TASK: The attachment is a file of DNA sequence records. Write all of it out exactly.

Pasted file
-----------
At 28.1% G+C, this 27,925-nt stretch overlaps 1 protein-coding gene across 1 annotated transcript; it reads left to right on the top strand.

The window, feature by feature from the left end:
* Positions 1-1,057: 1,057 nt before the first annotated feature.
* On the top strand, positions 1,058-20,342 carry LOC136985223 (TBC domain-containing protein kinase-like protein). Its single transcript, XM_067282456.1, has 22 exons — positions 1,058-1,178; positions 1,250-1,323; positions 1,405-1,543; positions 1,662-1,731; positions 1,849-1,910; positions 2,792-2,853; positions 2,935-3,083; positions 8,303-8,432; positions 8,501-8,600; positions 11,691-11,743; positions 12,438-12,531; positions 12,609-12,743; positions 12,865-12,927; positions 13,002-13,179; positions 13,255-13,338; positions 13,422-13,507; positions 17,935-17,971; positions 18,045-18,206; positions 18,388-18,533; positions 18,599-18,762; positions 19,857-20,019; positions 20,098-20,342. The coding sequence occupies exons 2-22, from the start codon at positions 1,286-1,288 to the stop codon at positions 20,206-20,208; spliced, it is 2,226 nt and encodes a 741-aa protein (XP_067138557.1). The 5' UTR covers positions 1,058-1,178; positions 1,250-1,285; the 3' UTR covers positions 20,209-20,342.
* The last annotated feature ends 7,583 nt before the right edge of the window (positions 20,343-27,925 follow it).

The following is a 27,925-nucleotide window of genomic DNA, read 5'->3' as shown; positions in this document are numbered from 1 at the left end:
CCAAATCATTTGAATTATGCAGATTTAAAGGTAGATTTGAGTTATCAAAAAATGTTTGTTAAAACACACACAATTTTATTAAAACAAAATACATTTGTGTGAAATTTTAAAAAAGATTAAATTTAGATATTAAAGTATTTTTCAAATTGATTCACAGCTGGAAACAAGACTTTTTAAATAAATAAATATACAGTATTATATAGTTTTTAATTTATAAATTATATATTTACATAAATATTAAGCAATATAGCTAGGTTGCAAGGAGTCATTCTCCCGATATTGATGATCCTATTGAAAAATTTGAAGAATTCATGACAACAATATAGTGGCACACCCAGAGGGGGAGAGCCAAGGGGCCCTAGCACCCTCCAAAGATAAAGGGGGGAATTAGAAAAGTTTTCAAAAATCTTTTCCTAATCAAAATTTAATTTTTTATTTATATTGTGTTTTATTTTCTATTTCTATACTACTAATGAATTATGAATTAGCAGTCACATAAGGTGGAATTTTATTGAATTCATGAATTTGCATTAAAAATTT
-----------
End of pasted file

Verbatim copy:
At 28.1% G+C, this 27,925-nt stretch overlaps 1 protein-coding gene across 1 annotated transcript; it reads left to right on the top strand.

The window, feature by feature from the left end:
* Positions 1-1,057: 1,057 nt before the first annotated feature.
* On the top strand, positions 1,058-20,342 carry LOC136985223 (TBC domain-containing protein kinase-like protein). Its single transcript, XM_067282456.1, has 22 exons — positions 1,058-1,178; positions 1,250-1,323; positions 1,405-1,543; positions 1,662-1,731; positions 1,849-1,910; positions 2,792-2,853; positions 2,935-3,083; positions 8,303-8,432; positions 8,501-8,600; positions 11,691-11,743; positions 12,438-12,531; positions 12,609-12,743; positions 12,865-12,927; positions 13,002-13,179; positions 13,255-13,338; positions 13,422-13,507; positions 17,935-17,971; positions 18,045-18,206; positions 18,388-18,533; positions 18,599-18,762; positions 19,857-20,019; positions 20,098-20,342. The coding sequence occupies exons 2-22, from the start codon at positions 1,286-1,288 to the stop codon at positions 20,206-20,208; spliced, it is 2,226 nt and encodes a 741-aa protein (XP_067138557.1). The 5' UTR covers positions 1,058-1,178; positions 1,250-1,285; the 3' UTR covers positions 20,209-20,342.
* The last annotated feature ends 7,583 nt before the right edge of the window (positions 20,343-27,925 follow it).

The following is a 27,925-nucleotide window of genomic DNA, read 5'->3' as shown; positions in this document are numbered from 1 at the left end:
CCAAATCATTTGAATTATGCAGATTTAAAGGTAGATTTGAGTTATCAAAAAATGTTTGTTAAAACACACACAATTTTATTAAAACAAAATACATTTGTGTGAAATTTTAAAAAAGATTAAATTTAGATATTAAAGTATTTTTCAAATTGATTCACAGCTGGAAACAAGACTTTTTAAATAAATAAATATACAGTATTATATAGTTTTTAATTTATAAATTATATATTTACATAAATATTAAGCAATATAGCTAGGTTGCAAGGAGTCATTCTCCCGATATTGATGATCCTATTGAAAAATTTGAAGAATTCATGACAACAATATAGTGGCACACCCAGAGGGGGAGAGCCAAGGGGCCCTAGCACCCTCCAAAGATAAAGGGGGGAATTAGAAAAGTTTTCAAAAATCTTTTCCTAATCAAAATTTAATTTTTTATTTATATTGTGTTTTATTTTCTATTTCTATACTACTAATGAATTATGAATTAGCAGTCACATAAGGTGGAATTTTATTGAATTCATGAATTTGCATTAAAAATTT